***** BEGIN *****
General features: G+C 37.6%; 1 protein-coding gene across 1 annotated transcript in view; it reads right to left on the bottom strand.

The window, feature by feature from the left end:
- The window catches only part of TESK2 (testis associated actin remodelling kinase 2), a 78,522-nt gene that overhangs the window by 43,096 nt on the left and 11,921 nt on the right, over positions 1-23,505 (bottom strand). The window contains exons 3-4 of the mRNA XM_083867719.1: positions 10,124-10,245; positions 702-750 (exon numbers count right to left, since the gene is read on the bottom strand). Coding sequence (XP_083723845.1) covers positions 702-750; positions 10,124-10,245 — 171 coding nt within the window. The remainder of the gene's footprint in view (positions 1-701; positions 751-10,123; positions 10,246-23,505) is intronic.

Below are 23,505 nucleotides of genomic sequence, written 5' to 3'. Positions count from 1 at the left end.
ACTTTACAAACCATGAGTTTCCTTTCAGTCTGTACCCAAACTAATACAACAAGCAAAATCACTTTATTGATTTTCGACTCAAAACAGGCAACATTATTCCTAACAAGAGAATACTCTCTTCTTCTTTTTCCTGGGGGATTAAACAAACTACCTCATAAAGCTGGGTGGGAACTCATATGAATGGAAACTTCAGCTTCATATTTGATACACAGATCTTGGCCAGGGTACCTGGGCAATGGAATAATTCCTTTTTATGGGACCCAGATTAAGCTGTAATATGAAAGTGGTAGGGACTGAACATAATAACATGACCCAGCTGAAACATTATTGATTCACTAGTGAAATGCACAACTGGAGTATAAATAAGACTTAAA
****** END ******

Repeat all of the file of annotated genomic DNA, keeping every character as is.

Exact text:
General features: G+C 37.6%; 1 protein-coding gene across 1 annotated transcript in view; it reads right to left on the bottom strand.

The window, feature by feature from the left end:
- The window catches only part of TESK2 (testis associated actin remodelling kinase 2), a 78,522-nt gene that overhangs the window by 43,096 nt on the left and 11,921 nt on the right, over positions 1-23,505 (bottom strand). The window contains exons 3-4 of the mRNA XM_083867719.1: positions 10,124-10,245; positions 702-750 (exon numbers count right to left, since the gene is read on the bottom strand). Coding sequence (XP_083723845.1) covers positions 702-750; positions 10,124-10,245 — 171 coding nt within the window. The remainder of the gene's footprint in view (positions 1-701; positions 751-10,123; positions 10,246-23,505) is intronic.

Below are 23,505 nucleotides of genomic sequence, written 5' to 3'. Positions count from 1 at the left end.
ACTTTACAAACCATGAGTTTCCTTTCAGTCTGTACCCAAACTAATACAACAAGCAAAATCACTTTATTGATTTTCGACTCAAAACAGGCAACATTATTCCTAACAAGAGAATACTCTCTTCTTCTTTTTCCTGGGGGATTAAACAAACTACCTCATAAAGCTGGGTGGGAACTCATATGAATGGAAACTTCAGCTTCATATTTGATACACAGATCTTGGCCAGGGTACCTGGGCAATGGAATAATTCCTTTTTATGGGACCCAGATTAAGCTGTAATATGAAAGTGGTAGGGACTGAACATAATAACATGACCCAGCTGAAACATTATTGATTCACTAGTGAAATGCACAACTGGAGTATAAATAAGACTTAAA